Seven Ways to Motivate Yourself to Get Out and Run

Confession time: sometimes I just don’t feel like getting out there for a run.

justgorun_featured_620x335Motivation posters like the one pictured here would have you believe that Nike is right. You just do it. But we all know that sometimes the last thing you want to do is go for a run even though you know it’s going to be good.

If you are suffering from the same lack of “get up and go” as I do from time to time, here’s seven tips to help get you out the door for your run:

  1. Build in a reward at the end – if you find yourself craving one of those Starbucks holiday drinks or a bowl of ice cream (or whatever your favourite thing is), make it into a reward that you only get after you run. No run? No reward.
  2. Tell the world – alert your Twitter friends, and post it on Facebook. A quick “Running 8km tonight!” post is all you need. When you announce it to friends, it’s more likely that you’ll hold yourself accountable and get out and run so you can follow it up with a proud, “Ran 8km and felt great!”
  3. Make it a habit – get one of those habit apps for your phone that you can set up to remind you to do different things like run 5km four times a week, or drink 8 glasses of water a day. These apps are powerful tools that help you make good habits, or break bad habits. My personal fav is Habit List but you’ll find a bunch of different ones in the Apple App Store or Google Play Store.
  4. Make each run a small part of a bigger goal – set a weekly mileage goal, or work towards a race. Having a reason to run, even if it’s something as basic as “run 20km every week” is a surprisingly effective motivator in the off season. Having a race on the calendar is even better.
  5. Think about it all day – married couples might relate to this one. Build a little excitement about your run by dropping yourself hints and thinking about it a bunch of times throughout the day. Set up a reminder or two on your phone that says something like, “Run tonight!” and have it alert you in the middle of the afternoon. In other words, get a bit worked up about it.
  6. Habit List is a great app to help motivate you to get in the habit of running

    Habit List is a great app to help motivate you to get in the habit of running

    Put out your gear in the morning – before you head to work in the morning, lay out your running gear so when you get home you won’t have that excuse to fall back on. It’ll serve as a reminder that you wanted to run, and make it just that little bit easier to get out the door. Sometimes gearing up is 90% of the battle when it comes to making a run happen.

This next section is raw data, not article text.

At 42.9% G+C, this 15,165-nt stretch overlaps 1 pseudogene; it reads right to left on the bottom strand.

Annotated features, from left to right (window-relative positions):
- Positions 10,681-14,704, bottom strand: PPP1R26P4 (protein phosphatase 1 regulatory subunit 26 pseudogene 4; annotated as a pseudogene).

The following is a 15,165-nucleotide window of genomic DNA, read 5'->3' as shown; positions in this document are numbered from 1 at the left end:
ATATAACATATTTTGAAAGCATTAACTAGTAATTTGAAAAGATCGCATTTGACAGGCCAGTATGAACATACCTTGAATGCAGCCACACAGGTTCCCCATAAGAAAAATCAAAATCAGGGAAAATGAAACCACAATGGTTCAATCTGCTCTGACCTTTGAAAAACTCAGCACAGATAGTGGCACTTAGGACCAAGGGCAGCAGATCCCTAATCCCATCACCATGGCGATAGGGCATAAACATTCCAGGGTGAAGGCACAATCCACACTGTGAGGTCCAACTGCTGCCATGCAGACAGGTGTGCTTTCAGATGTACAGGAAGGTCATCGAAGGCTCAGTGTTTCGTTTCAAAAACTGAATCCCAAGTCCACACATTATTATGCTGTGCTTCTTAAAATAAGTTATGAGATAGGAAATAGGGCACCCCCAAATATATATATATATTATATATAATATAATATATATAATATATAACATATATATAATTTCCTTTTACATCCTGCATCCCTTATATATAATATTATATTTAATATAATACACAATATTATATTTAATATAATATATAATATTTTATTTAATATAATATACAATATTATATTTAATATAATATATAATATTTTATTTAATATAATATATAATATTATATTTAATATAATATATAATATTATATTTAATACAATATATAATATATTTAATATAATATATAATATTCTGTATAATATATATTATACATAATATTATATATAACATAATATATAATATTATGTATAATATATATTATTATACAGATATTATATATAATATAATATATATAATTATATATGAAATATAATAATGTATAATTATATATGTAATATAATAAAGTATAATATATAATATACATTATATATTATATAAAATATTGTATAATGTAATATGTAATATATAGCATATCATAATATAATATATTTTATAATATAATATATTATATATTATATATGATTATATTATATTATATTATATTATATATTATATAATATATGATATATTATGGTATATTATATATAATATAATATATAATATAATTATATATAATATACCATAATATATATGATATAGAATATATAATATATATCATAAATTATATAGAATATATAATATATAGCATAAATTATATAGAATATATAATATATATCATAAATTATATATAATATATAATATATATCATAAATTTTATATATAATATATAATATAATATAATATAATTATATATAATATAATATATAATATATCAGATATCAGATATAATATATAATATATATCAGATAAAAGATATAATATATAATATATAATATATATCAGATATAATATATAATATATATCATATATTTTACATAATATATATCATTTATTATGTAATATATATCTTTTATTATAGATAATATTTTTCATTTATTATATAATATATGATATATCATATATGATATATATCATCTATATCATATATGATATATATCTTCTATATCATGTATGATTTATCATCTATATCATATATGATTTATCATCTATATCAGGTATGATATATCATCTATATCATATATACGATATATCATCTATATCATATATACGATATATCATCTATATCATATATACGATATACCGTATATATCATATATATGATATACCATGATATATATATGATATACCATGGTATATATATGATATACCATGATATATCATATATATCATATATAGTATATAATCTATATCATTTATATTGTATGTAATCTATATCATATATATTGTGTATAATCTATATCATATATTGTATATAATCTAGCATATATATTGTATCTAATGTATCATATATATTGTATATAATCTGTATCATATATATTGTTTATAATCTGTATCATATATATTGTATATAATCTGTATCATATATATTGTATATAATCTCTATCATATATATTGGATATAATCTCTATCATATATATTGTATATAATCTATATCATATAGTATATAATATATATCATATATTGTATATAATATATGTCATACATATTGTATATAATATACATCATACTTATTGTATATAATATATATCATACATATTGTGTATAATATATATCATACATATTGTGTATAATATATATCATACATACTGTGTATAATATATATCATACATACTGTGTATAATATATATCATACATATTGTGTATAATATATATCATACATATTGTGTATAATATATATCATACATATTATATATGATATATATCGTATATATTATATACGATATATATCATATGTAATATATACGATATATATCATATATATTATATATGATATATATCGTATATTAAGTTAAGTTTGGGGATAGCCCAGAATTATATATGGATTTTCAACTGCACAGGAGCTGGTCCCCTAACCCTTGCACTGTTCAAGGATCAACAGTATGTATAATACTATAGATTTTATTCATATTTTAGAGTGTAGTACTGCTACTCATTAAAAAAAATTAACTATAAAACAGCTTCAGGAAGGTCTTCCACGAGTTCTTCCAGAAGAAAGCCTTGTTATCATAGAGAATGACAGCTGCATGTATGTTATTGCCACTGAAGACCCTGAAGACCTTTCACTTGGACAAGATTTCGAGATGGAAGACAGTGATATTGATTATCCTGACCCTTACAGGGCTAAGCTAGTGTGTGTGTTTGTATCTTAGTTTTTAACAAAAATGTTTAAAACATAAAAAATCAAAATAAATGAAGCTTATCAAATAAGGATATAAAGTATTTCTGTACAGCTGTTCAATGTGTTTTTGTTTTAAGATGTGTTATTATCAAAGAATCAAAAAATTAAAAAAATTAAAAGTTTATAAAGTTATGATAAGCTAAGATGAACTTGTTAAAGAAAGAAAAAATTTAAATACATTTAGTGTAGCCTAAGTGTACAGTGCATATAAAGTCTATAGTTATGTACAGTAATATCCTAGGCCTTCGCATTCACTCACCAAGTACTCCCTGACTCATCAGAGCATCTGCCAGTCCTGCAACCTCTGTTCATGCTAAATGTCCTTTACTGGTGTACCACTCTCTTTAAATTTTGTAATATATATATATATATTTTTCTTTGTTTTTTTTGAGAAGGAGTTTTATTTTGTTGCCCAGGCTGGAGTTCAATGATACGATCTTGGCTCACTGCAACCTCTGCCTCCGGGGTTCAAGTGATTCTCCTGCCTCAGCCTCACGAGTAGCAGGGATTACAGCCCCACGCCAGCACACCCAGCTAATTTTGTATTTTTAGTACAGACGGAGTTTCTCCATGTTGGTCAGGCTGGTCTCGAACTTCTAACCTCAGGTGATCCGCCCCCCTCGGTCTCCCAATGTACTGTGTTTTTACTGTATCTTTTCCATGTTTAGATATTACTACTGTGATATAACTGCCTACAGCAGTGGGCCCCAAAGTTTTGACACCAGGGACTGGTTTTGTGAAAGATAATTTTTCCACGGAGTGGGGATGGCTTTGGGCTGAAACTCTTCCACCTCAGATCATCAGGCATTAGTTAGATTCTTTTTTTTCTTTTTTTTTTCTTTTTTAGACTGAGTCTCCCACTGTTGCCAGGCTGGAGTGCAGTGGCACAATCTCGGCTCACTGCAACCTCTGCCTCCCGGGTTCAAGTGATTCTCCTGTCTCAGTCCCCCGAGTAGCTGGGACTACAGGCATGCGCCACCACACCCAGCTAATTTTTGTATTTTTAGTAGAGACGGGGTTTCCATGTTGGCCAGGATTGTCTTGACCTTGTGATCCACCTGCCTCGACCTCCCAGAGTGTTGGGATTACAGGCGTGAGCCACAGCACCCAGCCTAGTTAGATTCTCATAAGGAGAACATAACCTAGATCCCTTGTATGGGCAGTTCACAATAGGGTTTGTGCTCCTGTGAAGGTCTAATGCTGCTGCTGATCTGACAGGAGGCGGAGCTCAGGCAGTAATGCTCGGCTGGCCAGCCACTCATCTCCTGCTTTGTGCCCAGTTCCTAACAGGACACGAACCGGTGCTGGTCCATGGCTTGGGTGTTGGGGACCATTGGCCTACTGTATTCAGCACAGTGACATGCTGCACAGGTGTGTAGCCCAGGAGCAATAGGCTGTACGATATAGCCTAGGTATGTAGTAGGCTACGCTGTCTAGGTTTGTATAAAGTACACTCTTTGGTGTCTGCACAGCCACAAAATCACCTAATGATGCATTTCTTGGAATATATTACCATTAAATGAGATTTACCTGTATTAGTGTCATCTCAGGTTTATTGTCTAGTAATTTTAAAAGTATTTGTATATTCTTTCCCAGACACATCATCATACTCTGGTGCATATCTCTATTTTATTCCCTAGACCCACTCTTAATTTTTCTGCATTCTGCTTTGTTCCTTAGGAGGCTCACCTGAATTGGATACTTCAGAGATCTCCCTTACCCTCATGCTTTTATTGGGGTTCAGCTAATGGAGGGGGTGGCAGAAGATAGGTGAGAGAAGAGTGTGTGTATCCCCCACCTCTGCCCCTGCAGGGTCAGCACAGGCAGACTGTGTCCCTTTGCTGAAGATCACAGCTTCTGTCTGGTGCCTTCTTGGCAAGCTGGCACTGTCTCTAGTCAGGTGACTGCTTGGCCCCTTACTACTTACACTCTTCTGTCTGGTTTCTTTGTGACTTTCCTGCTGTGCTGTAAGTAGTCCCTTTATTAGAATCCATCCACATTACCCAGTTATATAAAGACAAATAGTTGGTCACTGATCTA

7. Remember the last time you ran when you didn’t feel like it – flip back through your running log (you keep one, right?) and look for an entry from another day when you didn’t want to run and did it anyways. I guarantee that log entry will say something like, “Didn’t feel like running, but once I got out there, it was great.” This time will be the same.

What’s your motivation to run? How do you kick yourself in the butt to get that run in when you’d rather sit on the couch and watch tv? Share your secrets in the comments!

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2 Responses

  1. rozalita says:

    I’m firmly in the “make it a habit” camp. Rewards are good and having long term goals definitely helps, but for me there’s nothing that makes it happen like taking the choice out of it. Is it Monday? Then we’re going to the gym. End of conversation. It doesn’t take too long before the mandatory fades and the habit forms and it just starts being what I do.

    • James Koole says:

      Schedules and the resulting habits that come from following them are great. Where I hit problems is when I don’t have a schedule which generally happens when I don’t have a race on the calendar. I loved the run streak I did earlier this year for that reason – the kids would ask if I was running today and I’d say, “Is it a day of the week? Then I’m running.”

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